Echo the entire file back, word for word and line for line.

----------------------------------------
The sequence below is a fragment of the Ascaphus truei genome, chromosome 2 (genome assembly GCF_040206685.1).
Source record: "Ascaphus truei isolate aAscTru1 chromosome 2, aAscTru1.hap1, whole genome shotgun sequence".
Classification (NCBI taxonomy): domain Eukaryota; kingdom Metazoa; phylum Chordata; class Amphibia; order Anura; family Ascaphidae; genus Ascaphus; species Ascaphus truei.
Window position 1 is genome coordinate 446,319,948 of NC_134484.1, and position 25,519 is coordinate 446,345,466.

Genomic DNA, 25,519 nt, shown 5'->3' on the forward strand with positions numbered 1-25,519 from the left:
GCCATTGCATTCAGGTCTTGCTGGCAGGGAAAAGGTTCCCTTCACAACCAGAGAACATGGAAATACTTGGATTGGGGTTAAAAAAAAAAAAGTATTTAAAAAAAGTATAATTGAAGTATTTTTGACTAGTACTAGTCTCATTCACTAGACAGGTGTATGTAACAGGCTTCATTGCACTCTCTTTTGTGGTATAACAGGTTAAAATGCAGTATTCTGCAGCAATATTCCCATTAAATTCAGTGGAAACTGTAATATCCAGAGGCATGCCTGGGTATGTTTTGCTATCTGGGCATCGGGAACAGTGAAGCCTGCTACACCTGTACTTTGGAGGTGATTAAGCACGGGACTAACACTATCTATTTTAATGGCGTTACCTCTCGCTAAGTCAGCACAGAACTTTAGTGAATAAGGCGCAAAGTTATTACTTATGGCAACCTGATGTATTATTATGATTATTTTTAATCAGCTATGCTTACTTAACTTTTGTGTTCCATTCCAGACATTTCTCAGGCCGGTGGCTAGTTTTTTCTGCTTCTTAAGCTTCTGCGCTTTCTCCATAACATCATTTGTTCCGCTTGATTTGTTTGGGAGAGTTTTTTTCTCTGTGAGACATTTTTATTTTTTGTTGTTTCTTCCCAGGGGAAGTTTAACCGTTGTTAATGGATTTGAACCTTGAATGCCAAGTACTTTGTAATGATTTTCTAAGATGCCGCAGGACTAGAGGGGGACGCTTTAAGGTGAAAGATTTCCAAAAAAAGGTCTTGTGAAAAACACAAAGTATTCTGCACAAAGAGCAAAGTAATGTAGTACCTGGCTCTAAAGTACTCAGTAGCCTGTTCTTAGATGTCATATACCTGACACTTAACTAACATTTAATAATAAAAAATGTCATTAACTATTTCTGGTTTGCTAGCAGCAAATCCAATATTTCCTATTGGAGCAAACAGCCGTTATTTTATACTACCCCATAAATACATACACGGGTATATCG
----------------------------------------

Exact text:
The sequence below is a fragment of the Ascaphus truei genome, chromosome 2 (genome assembly GCF_040206685.1).
Source record: "Ascaphus truei isolate aAscTru1 chromosome 2, aAscTru1.hap1, whole genome shotgun sequence".
Classification (NCBI taxonomy): domain Eukaryota; kingdom Metazoa; phylum Chordata; class Amphibia; order Anura; family Ascaphidae; genus Ascaphus; species Ascaphus truei.
Window position 1 is genome coordinate 446,319,948 of NC_134484.1, and position 25,519 is coordinate 446,345,466.

Genomic DNA, 25,519 nt, shown 5'->3' on the forward strand with positions numbered 1-25,519 from the left:
GCCATTGCATTCAGGTCTTGCTGGCAGGGAAAAGGTTCCCTTCACAACCAGAGAACATGGAAATACTTGGATTGGGGTTAAAAAAAAAAAAGTATTTAAAAAAAGTATAATTGAAGTATTTTTGACTAGTACTAGTCTCATTCACTAGACAGGTGTATGTAACAGGCTTCATTGCACTCTCTTTTGTGGTATAACAGGTTAAAATGCAGTATTCTGCAGCAATATTCCCATTAAATTCAGTGGAAACTGTAATATCCAGAGGCATGCCTGGGTATGTTTTGCTATCTGGGCATCGGGAACAGTGAAGCCTGCTACACCTGTACTTTGGAGGTGATTAAGCACGGGACTAACACTATCTATTTTAATGGCGTTACCTCTCGCTAAGTCAGCACAGAACTTTAGTGAATAAGGCGCAAAGTTATTACTTATGGCAACCTGATGTATTATTATGATTATTTTTAATCAGCTATGCTTACTTAACTTTTGTGTTCCATTCCAGACATTTCTCAGGCCGGTGGCTAGTTTTTTCTGCTTCTTAAGCTTCTGCGCTTTCTCCATAACATCATTTGTTCCGCTTGATTTGTTTGGGAGAGTTTTTTTCTCTGTGAGACATTTTTATTTTTTGTTGTTTCTTCCCAGGGGAAGTTTAACCGTTGTTAATGGATTTGAACCTTGAATGCCAAGTACTTTGTAATGATTTTCTAAGATGCCGCAGGACTAGAGGGGGACGCTTTAAGGTGAAAGATTTCCAAAAAAAGGTCTTGTGAAAAACACAAAGTATTCTGCACAAAGAGCAAAGTAATGTAGTACCTGGCTCTAAAGTACTCAGTAGCCTGTTCTTAGATGTCATATACCTGACACTTAACTAACATTTAATAATAAAAAATGTCATTAACTATTTCTGGTTTGCTAGCAGCAAATCCAATATTTCCTATTGGAGCAAACAGCCGTTATTTTATACTACCCCATAAATACATACACGGGTATATCG